In other words, people react harshly when they are disappointed to find that a woman has acted in exactly the same manner as a man, who they consider to be unethical.  The woman gets punished to a greater degree.  So, the double standard strikes again with particularly harmful results.

You are probably wondering whether this disparity could possibly apply to the legal profession.  Yes, indeed.  Read the dialogue from the radio show to learn about the experience of Mary-Hunter McDonnell, an organizational sociologist at Wharton School, when she was a law student.  Her ethics professor used the example of a shameless attorney in his lecture to highlight unethical behavior.  When he disclosed that the attorney in question was female, an “audible gasp” went through the lecture hall.  The students had associated the unethical behavior with a man, and they were expressing disbelief that a woman had acted in such an unethical manner.

The effects of this stereotype stuck with Ms. Hunter McDonnell.  Years later, in cooperation with colleagues at two other leading universities, the research team turned their attention back to the profession of law and analyzed disciplinary punishments meted out by the ABA.  Their findings confirmed that the positive stereotype that women are more ethical than men ends up having negative effects for the women. Women lawyers had a 35 percent chance of being disbarred for an identical infraction that resulted only in a 17 percent chance of disbarment for male lawyers.

The bottom line is that having a reputation for ethical behavior can get a woman lawyer disbarment at a higher percentage rate than her male counterparts.  Certainly a Catch 22 you want to understand. 

A high pedestal for ethical behavior has been created for women lawyers, and falling off can do some real harm.  Don’t compromise your ethics, but be aware what you are up against.




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Thought For The Day

“The secret to living well and long is: Eat half, walk double, laugh triple and love without measure…”

Tibetan proverb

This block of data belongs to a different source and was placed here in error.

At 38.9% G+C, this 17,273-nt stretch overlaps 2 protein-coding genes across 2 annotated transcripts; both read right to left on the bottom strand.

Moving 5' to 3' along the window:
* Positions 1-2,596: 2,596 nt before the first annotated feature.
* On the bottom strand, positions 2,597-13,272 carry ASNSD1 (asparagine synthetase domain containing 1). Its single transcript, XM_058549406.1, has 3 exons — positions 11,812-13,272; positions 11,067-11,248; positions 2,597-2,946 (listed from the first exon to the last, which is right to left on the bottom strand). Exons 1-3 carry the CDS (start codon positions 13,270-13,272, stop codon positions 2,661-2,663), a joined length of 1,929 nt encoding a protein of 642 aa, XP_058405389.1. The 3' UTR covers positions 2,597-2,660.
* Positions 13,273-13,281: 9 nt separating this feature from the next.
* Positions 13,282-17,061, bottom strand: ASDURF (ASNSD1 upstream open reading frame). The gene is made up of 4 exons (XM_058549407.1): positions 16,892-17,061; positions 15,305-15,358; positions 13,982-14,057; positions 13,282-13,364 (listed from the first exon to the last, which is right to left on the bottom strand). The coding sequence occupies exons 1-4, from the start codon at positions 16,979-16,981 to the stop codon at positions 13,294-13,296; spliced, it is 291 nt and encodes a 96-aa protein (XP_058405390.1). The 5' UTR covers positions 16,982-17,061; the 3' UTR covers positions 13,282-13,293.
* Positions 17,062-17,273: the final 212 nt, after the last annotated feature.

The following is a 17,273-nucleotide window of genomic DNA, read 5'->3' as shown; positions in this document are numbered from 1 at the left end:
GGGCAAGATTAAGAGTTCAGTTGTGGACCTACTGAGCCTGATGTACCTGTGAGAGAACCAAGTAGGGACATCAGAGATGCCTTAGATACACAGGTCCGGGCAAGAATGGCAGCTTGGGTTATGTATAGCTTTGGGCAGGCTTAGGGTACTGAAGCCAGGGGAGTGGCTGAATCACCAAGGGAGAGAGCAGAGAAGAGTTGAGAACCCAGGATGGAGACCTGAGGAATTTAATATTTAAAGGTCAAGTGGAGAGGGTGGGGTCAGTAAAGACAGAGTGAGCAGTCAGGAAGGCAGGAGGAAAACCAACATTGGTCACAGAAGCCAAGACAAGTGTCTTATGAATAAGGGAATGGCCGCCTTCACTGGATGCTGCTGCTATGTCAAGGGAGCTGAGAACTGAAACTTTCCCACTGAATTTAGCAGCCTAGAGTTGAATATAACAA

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ACI Conference for Women Lawyers in the Life Science Practice Space

I am so pleased to be a part of a conference that will convene in Boston on July 28 and 29, 2016 to address the issues of leadership and advancement for women lawyers in life science law.  I will be moderating a panel titled “Tales from the Top on Effective Leadership:  Concrete Tips for Influencing and Motivating Others in the Life Sciences Legal Space.”  My fellow panelists are leading in-house C-Suite and General Counsel Office lawyers from major life sciences corporations, and we also are joined by a partner and head of life sciences litigation at a top tier international law firm.  It is a power-packed panel, and we are expecting between 150 and 200 lawyers in the audience to take advantage of what these sage practitioners have to say about leadership for women lawyers and advancing them within law firms and law organizations.

Here is a link to the conference.  This would be an excellent opportunity for women lawyers who are interested in this practice to network and get the best advice possible about planning their professional  futures and achieving their practice goals.

Now, I have to admit that, when I got the call from the conference organizer asking me to participate in the program, I was a bit stymied by the title.  “Life Sciences Legal Space.”  Hmmmmm?  But that is only because it is new lingo for an old concept.  The life sciences sector combines a diverse range of legal practice areas, including specialties in patent and product liability litigation and commercial, corporate, and regulatory work anchored in pharmaceutical and medical device client representation.   This is a big industry, and there is a lot of opportunity for lawyers in these fields.  Our goal at the conference, of course, is to make the greatest of those opportunities available to women lawyers.

As you may know, my background does not fit those practice areas.  My role at this conference is in leading the discussion about advancement and leadership for women lawyers.  That is a space I am very comfortable in.  My new book, Best Friends at the Bar:  Top Down Leadership for Women Lawyers (Wolters Kluwer Law & Business/Aspen Publishers, 2015) makes a very strong case for why law firms should care about effective leadership and advancement of women lawyers.  It is not practice area specific and applies to leadership and advancement for all women lawyers.

Please join us in Boston on July 28 and 29 to hear this great panel and the other speakers and participants in what promises to be a very informative conference and excellent professional growth experience.  Check out the agenda in the link above.  There is something for just about everyone here.

I hope to see you there!